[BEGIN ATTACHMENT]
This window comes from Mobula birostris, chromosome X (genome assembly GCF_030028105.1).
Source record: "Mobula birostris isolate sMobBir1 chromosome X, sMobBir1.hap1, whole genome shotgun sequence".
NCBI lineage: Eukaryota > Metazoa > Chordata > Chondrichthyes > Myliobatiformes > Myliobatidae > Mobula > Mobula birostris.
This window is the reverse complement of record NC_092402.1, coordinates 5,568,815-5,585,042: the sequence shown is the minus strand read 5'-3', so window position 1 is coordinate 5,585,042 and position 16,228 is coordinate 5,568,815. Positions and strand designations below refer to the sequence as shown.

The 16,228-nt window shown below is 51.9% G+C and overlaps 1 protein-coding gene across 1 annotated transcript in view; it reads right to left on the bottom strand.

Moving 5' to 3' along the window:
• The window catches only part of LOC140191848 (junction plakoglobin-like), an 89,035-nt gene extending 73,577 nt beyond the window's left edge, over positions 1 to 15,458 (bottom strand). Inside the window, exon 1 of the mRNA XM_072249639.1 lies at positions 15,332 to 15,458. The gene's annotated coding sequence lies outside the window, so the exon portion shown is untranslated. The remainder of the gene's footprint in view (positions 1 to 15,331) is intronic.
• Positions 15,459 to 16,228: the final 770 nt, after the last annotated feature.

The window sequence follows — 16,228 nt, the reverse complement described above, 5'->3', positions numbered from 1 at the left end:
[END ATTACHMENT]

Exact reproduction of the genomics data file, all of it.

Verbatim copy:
This window comes from Mobula birostris, chromosome X (genome assembly GCF_030028105.1).
Source record: "Mobula birostris isolate sMobBir1 chromosome X, sMobBir1.hap1, whole genome shotgun sequence".
NCBI lineage: Eukaryota > Metazoa > Chordata > Chondrichthyes > Myliobatiformes > Myliobatidae > Mobula > Mobula birostris.
This window is the reverse complement of record NC_092402.1, coordinates 5,568,815-5,585,042: the sequence shown is the minus strand read 5'-3', so window position 1 is coordinate 5,585,042 and position 16,228 is coordinate 5,568,815. Positions and strand designations below refer to the sequence as shown.

The 16,228-nt window shown below is 51.9% G+C and overlaps 1 protein-coding gene across 1 annotated transcript in view; it reads right to left on the bottom strand.

Moving 5' to 3' along the window:
• The window catches only part of LOC140191848 (junction plakoglobin-like), an 89,035-nt gene extending 73,577 nt beyond the window's left edge, over positions 1 to 15,458 (bottom strand). Inside the window, exon 1 of the mRNA XM_072249639.1 lies at positions 15,332 to 15,458. The gene's annotated coding sequence lies outside the window, so the exon portion shown is untranslated. The remainder of the gene's footprint in view (positions 1 to 15,331) is intronic.
• Positions 15,459 to 16,228: the final 770 nt, after the last annotated feature.

The window sequence follows — 16,228 nt, the reverse complement described above, 5'->3', positions numbered from 1 at the left end: